ARTICLE 19 calls on the Turkish authorities to:
1. Enable peaceful protest and investigate all cases of excessive use of force
Under international law, the right to freedom of expression protects not only ideas and information but also the form that such expression might take, in this case public protest. This right extends to the expression of ideas that may be considered controversial or that may be critical of the government. The ability of people to come together and express their voices collectively is fundamental to a democratic society.
Furthermore, international human rights standards state that police and security forces can disperse a protest only as a last resort. Excessive use of force by law enforcement authorities can violate fundamental freedoms and protected rights, leading to further tension and unrest. The police must respect and actively enable public assemblies to take place without participants fearing physical violence.
ARTICLE 19 condemns the excessive use of force by the police against peaceful protesters, which is a violation of these standards. ARTICLE 19 is particularly concerned about the use of tear gas, rubber bullets, pepper spray and high pressure water cannons to disperse protesters.
We call on the authorities in Turkey to comply with their international human rights obligations and ensure the safety of people who engage in peaceful protests. These obligations include abiding by the following principles which should apply whenever force is used by the police:
Establishing an automatic review process of the use of force, to take place promptly after the event
Setting up decontamination procedures in all cases where pepper spray or other irritant chemicals are used
Not using water cannons or other forceful methods against people who are unable to leave a particular area.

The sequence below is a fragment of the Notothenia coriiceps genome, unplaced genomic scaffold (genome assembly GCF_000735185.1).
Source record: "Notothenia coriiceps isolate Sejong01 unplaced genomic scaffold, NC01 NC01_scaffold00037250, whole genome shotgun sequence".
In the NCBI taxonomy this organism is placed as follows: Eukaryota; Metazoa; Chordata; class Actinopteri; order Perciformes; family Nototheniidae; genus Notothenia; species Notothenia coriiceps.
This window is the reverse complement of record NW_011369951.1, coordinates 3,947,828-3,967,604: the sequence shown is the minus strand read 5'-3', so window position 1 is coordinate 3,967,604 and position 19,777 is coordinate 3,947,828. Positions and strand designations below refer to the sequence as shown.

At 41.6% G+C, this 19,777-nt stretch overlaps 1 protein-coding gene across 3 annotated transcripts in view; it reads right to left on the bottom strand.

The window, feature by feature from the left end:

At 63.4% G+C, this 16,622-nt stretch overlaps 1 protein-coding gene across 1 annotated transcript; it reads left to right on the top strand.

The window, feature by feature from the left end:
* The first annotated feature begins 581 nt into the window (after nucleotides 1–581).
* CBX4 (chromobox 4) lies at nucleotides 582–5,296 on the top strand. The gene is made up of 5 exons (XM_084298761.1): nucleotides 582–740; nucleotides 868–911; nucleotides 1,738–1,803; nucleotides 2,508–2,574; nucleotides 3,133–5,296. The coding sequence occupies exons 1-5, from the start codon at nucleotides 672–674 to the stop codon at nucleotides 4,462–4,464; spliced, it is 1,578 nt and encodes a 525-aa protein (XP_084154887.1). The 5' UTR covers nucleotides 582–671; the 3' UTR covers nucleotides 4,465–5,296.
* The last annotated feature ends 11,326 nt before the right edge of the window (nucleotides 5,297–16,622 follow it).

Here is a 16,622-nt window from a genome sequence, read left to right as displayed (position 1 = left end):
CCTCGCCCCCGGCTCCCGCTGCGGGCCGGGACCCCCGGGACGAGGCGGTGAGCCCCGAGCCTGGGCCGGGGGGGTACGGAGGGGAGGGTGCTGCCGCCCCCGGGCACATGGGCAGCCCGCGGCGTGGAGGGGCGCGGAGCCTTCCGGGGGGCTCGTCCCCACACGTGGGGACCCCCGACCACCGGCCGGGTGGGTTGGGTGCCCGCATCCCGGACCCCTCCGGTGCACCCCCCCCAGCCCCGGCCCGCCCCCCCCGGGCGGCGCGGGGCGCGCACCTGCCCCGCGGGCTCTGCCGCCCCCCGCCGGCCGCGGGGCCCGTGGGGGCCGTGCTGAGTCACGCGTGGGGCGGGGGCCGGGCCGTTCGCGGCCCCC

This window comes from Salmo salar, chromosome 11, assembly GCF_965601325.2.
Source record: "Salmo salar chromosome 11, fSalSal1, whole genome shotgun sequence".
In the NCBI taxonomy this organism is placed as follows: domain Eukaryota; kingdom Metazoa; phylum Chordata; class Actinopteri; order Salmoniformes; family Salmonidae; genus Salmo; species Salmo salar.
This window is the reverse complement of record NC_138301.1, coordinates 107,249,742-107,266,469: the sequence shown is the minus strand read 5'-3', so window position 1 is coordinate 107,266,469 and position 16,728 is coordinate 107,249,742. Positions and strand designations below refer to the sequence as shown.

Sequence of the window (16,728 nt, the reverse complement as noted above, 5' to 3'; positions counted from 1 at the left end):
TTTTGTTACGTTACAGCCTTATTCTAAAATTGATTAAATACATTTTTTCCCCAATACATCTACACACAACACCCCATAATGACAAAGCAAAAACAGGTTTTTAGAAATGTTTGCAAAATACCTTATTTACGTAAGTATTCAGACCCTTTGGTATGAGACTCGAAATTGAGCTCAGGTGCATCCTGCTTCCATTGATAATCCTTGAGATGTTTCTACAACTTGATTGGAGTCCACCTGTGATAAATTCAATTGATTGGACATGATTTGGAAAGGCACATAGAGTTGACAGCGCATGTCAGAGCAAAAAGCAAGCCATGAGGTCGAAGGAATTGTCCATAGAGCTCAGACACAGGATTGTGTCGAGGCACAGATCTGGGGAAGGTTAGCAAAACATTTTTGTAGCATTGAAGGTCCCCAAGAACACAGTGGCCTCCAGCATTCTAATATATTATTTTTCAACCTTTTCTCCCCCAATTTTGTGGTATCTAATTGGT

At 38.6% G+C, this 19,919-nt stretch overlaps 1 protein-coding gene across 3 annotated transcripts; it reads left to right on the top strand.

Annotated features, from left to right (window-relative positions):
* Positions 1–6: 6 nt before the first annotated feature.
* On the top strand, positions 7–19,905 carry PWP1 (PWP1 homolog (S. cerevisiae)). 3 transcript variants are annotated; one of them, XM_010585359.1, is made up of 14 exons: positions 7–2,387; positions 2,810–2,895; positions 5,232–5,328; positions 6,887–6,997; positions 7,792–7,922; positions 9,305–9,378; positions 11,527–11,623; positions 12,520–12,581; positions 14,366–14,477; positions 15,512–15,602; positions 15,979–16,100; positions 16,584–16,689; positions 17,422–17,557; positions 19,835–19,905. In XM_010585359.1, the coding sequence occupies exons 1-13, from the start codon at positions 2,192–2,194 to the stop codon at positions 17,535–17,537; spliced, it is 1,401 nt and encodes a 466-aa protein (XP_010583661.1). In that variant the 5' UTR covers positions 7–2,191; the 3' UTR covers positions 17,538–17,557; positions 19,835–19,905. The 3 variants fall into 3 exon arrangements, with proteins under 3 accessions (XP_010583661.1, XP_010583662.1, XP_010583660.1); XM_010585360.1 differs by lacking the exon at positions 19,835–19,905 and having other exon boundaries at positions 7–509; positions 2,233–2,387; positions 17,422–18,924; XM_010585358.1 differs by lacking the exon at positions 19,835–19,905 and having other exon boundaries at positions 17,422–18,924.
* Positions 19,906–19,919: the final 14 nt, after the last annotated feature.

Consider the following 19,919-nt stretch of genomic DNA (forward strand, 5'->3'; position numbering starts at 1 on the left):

ARTICLE 19 also calls for a swift and independent investigation into police violence against the protesters, particularly into the two deaths.
2. Respect the freedom of the media
Despite large-scale protests across the country, coverage by Turkish broadcasters has been limited. As a result, the Turkish people have not been provided with comprehensive information on matters of particular public interest and importance at this politically unstable time.
ARTICLE 19 believes that the mainstream media have failed to report on the protests due to their lack of independence, their economic links to the Government and the prevailing culture of self-censorship.
ARTICLE 19 has repeatedly criticised the Turkish Government for its failure to bring its domestic legislation in line with international freedom of expression standards. It has also criticised the Government for its frequent abuse of criminal law provisions to silence critical voices, including journalists. These provisions include legislation on defamation, obscenity, incitement to hatred, anti-terrorism, and insulting the Turkish Republic, governmental bodies, the Turkish flag, the national anthem, or being a Turk. With the number of journalists in prison on politically motivated charges is estimated to be between 47 to 66 and more than 700 others facing lawsuits which could result in prison sentences, Turkey detains the world record of most journalists in prison
ARTICLE 19 calls on the Turkish Government to:
3. Respect freedom of expression online
Ensure editorial freedom and secure the independence of all media as a matter of priority